Lately and to come ...
Remember what I was saying not so long ago about getting to it when I get to it? Well, here I am, apologizing again, but, as they say, it is what it is, so I'll leave it at that.
Some things I've been up to lately, in no particular order:
The press preview for the AGO's Julian Schnabel show, Art and Film, was Thursday, and I was given some time with the great man, which resulted in this hastily-cobbled interview, in the paper Friday. As it turned out, I dropped in on Julian -- who's actually a pretty mellow dude, all things considered; we had pizza and hung out -- in the midst of the installation, which he took an active part in, jumping on cranes and steadying enormously heavy sculptures (his) with his bare hands.
Anyway, likeable or not, that leaves the work itself to talk about, which I'll be doing in print Thursday; it seems vaguely futile -- what's left to say about Julian Schnabel, artist? -- but also necessary, in the sense that he's taking up a whole floor of our city's scant contemporary art space, and why, exactly, is that?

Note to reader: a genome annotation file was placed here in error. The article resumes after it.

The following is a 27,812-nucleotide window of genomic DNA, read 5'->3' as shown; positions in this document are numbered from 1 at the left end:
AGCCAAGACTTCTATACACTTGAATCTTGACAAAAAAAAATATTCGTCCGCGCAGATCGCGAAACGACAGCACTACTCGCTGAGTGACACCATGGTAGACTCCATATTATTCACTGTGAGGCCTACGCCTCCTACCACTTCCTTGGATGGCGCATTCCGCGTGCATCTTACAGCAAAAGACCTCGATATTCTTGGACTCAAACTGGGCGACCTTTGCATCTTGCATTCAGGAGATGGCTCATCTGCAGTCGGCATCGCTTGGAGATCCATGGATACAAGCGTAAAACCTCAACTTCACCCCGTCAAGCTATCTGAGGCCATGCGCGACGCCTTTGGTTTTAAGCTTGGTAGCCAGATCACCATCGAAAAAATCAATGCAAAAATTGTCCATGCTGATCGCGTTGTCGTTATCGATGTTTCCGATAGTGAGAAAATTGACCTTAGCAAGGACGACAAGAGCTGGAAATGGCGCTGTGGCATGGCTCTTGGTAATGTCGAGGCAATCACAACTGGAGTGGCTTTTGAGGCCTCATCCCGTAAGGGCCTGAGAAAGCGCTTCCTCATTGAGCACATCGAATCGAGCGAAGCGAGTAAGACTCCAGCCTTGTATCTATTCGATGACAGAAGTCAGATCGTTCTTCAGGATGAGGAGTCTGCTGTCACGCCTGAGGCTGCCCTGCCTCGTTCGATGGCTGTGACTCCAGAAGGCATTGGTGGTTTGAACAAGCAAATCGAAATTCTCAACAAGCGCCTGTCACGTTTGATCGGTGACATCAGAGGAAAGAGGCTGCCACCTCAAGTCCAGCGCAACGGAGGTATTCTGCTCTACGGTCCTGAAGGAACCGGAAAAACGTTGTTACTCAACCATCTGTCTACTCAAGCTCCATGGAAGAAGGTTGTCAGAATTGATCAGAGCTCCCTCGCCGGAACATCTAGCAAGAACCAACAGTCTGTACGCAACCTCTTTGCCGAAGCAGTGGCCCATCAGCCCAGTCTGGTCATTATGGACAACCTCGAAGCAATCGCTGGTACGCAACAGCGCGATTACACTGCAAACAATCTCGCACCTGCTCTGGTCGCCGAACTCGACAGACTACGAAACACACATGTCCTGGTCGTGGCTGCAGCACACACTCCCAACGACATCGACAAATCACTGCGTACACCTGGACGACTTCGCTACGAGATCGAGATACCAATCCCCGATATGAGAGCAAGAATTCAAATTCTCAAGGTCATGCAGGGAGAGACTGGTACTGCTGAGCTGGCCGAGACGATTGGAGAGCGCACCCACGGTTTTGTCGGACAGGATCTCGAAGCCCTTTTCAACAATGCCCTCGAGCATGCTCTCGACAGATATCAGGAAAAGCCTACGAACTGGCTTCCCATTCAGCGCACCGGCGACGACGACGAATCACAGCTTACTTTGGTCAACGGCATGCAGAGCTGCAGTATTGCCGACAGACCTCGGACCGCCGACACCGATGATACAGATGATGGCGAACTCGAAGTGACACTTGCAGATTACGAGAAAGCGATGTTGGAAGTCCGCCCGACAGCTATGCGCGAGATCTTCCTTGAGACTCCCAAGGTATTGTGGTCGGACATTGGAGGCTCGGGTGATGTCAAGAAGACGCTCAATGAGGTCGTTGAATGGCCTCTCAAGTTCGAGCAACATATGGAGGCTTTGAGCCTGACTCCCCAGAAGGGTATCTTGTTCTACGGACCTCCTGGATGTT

Meanwhile, Sunday I wrote about Joanne Tod's compelling installation, "Oh Canada -- A Lament," (above) and its odd placement at the way-off-the-art-world-map Canadian Warplane Heritage Museum. Less a hot political potato than a question of art world snobbery for the overly literal, methinks -- the project is the embodiment of Tod's commitment to paint the portrait of each and every soldier who dies in Afghanistan; current body count, as of yesterday, 152 -- the piece is nonetheless a quietly complex meditation on the nature of such quagmires, and their human cost. Maybe it's just me. What do you think -- should "A Lament" make its way to a major art institution, or is its home among the military?
Anyways, onward. Busy times coming up. Stay tuned.